In a 2014 case reported by the Court of Arbitration for Sport, three places at the Winter Olympics were put up for a late reallocation. The places had to go down through three levels of allocation, being declined by five countries, and with the final spot taken by South Korea.

The point here is that the further down the Olympic food chain we go to allocate Olympic places, the lower the standard of the competitor.

On a spreadsheet or results sheet, maybe that doesn't look so bad.

On the water, it looks dreadful, with fleets having a long tail as the gap between the top competitors and those at the lower echelons of the sailing rankings bring up the rear of the fleets, half a leg behind.


The IOC does not like 'Eddie the Eagle' type competitors. They are not a good look for an event which pitches itself as being the ultimate sporting competition on the Planet.

If Sailing is to survive intact as an Olympic sport, it is essential that the standard of competition is kept as high as possible.

Big difference in Competitor funding

Looking again at the case of the Men's RS:X place released by New Zealand under the ISAF/World Sailing system. That place earned by a competitor who finished 7th in the 2012 Olympics.

Under the IOC prescription after reallocation, this place would have gone to Portugal, in October 2014. But under the ISAF system Joao Rodrigues (POR) who placed 30th in that 2014 regatta but had to wait until 2015 to win their place at Rio, off the tail end of the second round.

While that may seem a small distinction, it does make a big difference in a country like Portugal which has only qualified in four of the ten events, and Rodrigues would probably be on a much better level of funding having qualified in the first wave rather than the second.

In other classes, the nuances are more pronounced, with countries which came close to qualifying in 2014, having bad regattas and missing completely in 2015. That situation was compounded by competitors who didn't compete in 2014, coming into the fray in 2015 and placing well.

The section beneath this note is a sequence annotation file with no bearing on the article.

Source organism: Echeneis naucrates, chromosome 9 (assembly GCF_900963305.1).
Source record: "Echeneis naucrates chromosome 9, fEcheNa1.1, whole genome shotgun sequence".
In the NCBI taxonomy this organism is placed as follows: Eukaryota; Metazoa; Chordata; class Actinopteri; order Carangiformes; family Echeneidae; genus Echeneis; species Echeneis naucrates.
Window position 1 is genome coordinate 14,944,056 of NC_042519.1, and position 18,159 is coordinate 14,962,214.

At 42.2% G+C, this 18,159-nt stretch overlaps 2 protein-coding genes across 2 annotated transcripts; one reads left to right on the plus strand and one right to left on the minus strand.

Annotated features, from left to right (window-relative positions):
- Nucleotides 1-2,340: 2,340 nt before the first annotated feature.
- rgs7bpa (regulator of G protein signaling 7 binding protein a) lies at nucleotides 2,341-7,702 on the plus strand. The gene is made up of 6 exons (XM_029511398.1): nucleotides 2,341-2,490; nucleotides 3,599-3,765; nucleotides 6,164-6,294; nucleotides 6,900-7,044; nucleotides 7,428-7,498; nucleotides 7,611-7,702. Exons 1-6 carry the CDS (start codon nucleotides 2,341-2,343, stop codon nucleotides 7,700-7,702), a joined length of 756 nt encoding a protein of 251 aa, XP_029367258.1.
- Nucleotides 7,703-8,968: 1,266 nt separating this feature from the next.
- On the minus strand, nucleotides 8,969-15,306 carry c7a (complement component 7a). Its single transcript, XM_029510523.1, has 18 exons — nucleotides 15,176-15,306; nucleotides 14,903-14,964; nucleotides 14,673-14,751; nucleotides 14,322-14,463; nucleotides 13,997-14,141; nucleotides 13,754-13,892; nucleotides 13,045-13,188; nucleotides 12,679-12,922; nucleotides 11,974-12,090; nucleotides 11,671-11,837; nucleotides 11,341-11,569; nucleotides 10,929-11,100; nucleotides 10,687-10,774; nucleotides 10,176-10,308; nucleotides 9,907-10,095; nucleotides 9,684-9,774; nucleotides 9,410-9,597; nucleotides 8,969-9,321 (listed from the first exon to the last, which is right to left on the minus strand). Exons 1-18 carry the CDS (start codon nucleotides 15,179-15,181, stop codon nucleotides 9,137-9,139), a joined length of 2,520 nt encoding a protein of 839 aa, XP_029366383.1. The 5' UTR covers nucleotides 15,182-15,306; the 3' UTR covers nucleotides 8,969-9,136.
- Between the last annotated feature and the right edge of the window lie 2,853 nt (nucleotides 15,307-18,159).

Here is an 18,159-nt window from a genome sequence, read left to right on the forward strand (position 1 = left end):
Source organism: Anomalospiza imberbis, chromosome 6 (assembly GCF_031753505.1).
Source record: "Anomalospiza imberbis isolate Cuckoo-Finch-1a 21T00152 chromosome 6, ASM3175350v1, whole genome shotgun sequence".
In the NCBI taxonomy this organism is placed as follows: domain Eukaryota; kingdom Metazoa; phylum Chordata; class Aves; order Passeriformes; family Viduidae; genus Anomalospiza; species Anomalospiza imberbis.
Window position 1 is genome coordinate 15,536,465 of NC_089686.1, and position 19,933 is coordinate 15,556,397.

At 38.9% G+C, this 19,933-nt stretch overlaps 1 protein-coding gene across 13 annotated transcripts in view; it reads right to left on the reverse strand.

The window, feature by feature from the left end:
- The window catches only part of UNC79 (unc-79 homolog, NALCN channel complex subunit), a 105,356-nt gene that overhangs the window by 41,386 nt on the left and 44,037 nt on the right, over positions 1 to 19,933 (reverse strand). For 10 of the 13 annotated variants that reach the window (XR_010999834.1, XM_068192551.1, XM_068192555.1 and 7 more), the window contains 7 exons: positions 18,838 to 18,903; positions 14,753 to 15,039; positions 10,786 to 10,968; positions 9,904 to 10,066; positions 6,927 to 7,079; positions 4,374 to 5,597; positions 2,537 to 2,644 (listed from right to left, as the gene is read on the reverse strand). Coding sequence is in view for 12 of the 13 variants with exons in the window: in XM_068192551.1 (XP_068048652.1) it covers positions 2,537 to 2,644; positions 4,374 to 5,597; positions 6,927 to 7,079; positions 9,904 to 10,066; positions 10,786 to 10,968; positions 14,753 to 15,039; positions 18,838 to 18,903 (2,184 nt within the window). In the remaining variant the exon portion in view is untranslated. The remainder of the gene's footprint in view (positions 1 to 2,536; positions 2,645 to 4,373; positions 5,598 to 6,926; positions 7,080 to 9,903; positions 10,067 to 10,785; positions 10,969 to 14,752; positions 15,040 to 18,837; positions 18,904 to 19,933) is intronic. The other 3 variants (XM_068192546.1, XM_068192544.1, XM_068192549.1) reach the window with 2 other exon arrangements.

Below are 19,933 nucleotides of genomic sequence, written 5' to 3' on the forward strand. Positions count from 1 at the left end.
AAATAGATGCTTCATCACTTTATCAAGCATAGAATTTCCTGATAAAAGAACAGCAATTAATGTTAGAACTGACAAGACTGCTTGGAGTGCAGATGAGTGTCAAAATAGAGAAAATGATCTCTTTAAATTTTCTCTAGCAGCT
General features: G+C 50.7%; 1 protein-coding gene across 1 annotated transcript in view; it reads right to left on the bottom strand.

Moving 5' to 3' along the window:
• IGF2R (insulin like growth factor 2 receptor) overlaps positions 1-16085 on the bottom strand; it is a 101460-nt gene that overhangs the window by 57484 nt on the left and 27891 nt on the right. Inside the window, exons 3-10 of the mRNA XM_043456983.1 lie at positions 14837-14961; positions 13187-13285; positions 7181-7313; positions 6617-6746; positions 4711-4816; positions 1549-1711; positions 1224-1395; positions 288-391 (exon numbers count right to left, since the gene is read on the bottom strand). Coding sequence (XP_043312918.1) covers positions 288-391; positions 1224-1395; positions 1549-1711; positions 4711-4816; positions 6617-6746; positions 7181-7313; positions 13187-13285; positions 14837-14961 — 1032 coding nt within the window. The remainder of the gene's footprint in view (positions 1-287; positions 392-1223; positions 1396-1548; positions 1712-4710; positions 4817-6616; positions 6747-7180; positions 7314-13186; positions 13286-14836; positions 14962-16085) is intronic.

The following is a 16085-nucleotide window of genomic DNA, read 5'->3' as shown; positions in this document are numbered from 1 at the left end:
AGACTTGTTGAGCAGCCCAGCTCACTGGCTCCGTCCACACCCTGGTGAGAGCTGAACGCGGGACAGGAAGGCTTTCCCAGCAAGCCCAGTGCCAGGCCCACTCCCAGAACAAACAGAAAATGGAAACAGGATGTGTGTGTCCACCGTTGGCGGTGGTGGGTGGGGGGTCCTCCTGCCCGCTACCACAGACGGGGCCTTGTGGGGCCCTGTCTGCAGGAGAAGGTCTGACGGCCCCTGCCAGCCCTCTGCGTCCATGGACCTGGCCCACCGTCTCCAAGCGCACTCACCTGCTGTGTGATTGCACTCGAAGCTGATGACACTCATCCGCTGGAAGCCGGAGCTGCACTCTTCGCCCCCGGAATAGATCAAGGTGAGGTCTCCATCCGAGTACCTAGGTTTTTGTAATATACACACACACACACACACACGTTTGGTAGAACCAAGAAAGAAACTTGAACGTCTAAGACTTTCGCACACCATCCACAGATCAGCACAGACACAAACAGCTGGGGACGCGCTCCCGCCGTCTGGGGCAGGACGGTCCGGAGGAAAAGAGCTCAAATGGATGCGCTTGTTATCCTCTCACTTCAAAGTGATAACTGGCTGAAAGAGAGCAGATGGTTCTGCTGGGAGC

In the Laser Radial class, the Spanish competitor Martina Reino placed 40th in the 2014 Worlds and missed the cut for a first round place and then 29th in the next Qualification Round at the 2015 Worlds - and top Spanish competitor Alicia Cebrián missed the Rio cut by one place after finishing 22nd in Oman - missing a place at Rio completely.

Under the IOC System, within a fortnight of the finish of the 2014 Worlds, Yachting New Zealand would have been required to confirm to ISAF that YNZ were, or not, going to use the Rio places NZ sailors had gained, within two weeks. If No, then the spots would have been released back for immediate reallocation. There would have been none of this hanging question for another 20 months over the use of the Rio spots by Kiwi competitors. Same with the Australians.

In fact as far back as June 2015, the three spots now declined by Yachting New Zealand were listed only as 'Likely' status in ISAF documents showing the 2016 Qualification process. World Sailing confirmed to Sail-World that Information for the Qualification Status comes from the MNA's (Member National Associations) themselves, and is not just a finger in the wind exercise in the ISAF office.

Of course in other sports who are following the IOC base Qualification System, they and their competitors know that as soon as they meet the qualifying standard, their country only has to confirm within two weeks (or less) that the spot will be taken, and they can put their eyes on Rio.

For sailors, the wait is 20 months, and then they even might not be sent - even though they are in the top ten countries because Selectors are making a very subjective call on the basis of 'Medal Capable'.

The message being sent to upcoming talent in the 'medal capable' countries is not exactly encouraging. The selection bar has been set high, extremely high.







Sail Port Stephens 2022 FOOTER38 South - Sun Fast 3300 - FOOTER - Sept2021Webasto AUS 2020 FOOTER 1